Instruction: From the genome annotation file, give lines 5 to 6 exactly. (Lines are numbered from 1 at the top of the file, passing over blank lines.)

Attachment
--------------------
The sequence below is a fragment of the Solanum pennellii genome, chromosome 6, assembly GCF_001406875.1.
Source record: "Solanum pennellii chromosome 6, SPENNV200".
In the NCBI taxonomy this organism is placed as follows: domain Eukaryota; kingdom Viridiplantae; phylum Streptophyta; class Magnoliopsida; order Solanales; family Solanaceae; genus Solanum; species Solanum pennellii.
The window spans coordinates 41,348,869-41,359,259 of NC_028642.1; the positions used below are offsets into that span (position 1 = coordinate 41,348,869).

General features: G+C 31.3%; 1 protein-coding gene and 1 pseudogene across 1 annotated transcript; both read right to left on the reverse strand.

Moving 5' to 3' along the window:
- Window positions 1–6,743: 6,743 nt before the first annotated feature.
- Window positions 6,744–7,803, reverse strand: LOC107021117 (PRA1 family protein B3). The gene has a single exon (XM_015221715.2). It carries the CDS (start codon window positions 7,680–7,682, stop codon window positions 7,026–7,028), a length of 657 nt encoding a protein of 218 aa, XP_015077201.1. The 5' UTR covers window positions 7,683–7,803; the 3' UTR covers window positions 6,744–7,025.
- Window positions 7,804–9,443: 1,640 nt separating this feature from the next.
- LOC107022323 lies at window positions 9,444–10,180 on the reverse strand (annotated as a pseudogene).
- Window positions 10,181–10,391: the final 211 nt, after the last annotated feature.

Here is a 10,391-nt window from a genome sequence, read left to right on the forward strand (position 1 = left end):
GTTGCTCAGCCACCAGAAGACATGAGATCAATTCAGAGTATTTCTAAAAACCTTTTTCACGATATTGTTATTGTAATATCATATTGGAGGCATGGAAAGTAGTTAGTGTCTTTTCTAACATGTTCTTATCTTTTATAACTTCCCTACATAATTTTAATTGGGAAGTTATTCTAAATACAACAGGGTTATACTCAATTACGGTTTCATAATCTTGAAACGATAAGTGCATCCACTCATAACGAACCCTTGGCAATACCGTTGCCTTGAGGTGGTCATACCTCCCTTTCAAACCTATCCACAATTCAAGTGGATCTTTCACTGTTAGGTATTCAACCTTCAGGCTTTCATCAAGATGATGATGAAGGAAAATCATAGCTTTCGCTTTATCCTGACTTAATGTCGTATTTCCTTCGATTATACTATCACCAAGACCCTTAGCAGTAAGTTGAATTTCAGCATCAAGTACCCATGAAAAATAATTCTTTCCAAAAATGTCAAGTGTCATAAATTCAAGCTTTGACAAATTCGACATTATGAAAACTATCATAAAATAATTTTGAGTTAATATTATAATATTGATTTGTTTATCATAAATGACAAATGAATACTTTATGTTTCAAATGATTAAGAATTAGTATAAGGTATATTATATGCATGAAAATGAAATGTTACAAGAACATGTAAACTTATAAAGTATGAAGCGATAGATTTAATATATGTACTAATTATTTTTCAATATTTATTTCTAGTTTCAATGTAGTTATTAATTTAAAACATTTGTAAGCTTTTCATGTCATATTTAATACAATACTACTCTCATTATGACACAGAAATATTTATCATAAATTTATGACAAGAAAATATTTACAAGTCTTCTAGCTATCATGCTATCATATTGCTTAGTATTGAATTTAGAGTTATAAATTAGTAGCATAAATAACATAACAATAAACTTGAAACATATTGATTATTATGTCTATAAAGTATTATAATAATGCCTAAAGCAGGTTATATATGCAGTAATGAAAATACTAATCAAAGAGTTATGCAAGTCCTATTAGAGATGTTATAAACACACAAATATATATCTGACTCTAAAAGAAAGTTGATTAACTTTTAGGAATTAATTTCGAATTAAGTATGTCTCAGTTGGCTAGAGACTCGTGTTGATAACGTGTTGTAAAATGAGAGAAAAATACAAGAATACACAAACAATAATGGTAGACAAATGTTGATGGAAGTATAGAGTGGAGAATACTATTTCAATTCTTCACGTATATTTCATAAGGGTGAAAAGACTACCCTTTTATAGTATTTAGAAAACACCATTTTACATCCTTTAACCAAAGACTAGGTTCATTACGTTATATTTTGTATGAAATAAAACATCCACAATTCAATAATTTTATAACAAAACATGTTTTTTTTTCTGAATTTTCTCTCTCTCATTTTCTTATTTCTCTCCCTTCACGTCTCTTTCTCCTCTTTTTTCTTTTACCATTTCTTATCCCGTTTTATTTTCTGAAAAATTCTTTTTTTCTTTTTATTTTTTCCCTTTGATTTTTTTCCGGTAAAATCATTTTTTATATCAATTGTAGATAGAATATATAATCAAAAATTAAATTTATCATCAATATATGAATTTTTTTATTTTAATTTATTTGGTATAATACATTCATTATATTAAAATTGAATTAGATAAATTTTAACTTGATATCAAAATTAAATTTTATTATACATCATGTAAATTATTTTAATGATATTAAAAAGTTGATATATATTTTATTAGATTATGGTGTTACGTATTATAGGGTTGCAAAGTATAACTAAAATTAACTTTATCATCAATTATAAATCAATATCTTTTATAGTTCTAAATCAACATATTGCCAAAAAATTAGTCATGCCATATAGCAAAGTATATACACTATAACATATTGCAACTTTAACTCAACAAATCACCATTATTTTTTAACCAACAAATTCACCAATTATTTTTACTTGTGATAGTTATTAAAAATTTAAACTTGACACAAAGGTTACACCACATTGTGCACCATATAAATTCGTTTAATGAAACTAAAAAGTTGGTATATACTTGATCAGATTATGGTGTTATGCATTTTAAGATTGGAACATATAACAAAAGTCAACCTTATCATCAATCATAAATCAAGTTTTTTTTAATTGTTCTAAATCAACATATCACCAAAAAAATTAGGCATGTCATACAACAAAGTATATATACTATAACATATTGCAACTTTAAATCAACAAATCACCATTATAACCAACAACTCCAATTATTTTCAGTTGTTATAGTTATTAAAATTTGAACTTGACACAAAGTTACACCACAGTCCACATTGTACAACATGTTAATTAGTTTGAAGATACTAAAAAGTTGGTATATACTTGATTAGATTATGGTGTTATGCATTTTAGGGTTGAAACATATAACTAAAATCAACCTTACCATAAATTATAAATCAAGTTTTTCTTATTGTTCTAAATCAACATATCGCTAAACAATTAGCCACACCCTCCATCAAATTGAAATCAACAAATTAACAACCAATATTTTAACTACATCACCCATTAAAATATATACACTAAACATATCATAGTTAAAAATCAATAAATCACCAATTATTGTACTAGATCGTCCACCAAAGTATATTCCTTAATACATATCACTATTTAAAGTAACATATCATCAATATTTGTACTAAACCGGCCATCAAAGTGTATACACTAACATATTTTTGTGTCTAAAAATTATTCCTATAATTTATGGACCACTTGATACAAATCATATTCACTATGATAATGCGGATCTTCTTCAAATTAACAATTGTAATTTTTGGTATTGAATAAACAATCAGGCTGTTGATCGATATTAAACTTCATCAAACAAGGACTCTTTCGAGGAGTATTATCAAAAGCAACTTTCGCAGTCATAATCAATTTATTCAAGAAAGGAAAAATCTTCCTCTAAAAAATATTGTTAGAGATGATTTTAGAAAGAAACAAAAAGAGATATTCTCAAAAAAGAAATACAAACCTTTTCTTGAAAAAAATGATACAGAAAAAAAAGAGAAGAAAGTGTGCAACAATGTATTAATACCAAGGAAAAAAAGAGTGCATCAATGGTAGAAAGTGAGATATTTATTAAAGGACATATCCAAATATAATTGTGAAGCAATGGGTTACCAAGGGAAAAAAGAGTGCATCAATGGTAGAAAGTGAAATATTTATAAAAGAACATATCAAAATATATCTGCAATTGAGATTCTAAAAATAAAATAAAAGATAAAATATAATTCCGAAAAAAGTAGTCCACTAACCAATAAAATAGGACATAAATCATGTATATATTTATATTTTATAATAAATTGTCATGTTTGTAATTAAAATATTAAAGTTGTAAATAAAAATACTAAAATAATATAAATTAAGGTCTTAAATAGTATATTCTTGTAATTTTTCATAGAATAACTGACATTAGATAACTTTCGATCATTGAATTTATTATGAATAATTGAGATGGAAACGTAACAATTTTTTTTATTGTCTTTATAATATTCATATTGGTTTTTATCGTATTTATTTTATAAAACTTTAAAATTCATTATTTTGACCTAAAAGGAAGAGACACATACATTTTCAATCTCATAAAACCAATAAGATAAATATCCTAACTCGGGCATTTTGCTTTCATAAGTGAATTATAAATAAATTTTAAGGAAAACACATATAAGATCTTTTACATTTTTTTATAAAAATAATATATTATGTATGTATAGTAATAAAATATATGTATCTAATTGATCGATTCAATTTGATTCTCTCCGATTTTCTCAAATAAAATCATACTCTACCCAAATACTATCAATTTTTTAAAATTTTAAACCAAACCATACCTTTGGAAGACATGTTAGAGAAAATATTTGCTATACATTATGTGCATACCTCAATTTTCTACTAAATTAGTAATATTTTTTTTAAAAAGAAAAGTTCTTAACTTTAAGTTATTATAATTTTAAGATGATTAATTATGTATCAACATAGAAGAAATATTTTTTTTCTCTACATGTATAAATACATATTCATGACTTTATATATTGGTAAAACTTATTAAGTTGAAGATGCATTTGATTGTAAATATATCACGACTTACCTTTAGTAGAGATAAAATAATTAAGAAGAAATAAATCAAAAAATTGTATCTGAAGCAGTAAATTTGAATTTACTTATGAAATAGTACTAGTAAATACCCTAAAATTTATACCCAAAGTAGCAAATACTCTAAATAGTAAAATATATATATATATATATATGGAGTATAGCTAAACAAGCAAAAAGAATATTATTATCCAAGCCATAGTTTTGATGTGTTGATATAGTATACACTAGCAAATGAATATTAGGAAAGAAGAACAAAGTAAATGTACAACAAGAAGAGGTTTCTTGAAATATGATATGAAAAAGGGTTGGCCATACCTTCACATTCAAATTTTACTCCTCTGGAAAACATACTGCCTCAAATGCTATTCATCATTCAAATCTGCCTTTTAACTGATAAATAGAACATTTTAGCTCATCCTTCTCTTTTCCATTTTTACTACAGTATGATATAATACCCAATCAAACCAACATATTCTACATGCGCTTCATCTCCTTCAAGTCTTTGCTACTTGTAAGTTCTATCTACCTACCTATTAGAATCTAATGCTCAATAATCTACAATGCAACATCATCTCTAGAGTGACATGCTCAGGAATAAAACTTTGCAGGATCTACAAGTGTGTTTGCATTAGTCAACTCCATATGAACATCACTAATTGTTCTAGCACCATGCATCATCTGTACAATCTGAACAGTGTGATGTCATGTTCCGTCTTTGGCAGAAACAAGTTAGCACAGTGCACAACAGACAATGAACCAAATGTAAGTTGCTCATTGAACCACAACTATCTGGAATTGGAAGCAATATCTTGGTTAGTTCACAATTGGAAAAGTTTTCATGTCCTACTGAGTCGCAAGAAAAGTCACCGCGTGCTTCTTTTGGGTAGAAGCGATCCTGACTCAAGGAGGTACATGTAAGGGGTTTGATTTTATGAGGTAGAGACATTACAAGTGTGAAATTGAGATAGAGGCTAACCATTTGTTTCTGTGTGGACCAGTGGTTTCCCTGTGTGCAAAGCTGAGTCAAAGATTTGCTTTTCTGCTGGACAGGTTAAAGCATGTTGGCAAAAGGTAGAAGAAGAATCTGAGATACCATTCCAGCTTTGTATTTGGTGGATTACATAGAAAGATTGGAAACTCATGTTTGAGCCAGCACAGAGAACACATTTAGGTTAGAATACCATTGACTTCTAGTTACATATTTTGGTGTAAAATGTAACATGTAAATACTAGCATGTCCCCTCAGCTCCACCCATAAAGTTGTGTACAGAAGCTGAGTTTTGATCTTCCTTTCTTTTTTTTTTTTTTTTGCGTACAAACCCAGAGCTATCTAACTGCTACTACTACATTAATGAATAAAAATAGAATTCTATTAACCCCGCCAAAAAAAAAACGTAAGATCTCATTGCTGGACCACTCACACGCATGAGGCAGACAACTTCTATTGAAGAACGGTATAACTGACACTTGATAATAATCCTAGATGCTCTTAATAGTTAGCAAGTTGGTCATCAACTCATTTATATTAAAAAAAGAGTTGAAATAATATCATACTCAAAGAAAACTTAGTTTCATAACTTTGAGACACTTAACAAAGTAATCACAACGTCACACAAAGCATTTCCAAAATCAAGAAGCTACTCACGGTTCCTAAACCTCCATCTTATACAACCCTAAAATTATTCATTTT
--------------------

General features: G+C 31.3%; 1 protein-coding gene and 1 pseudogene across 1 annotated transcript; both read right to left on the reverse strand.

Moving 5' to 3' along the window: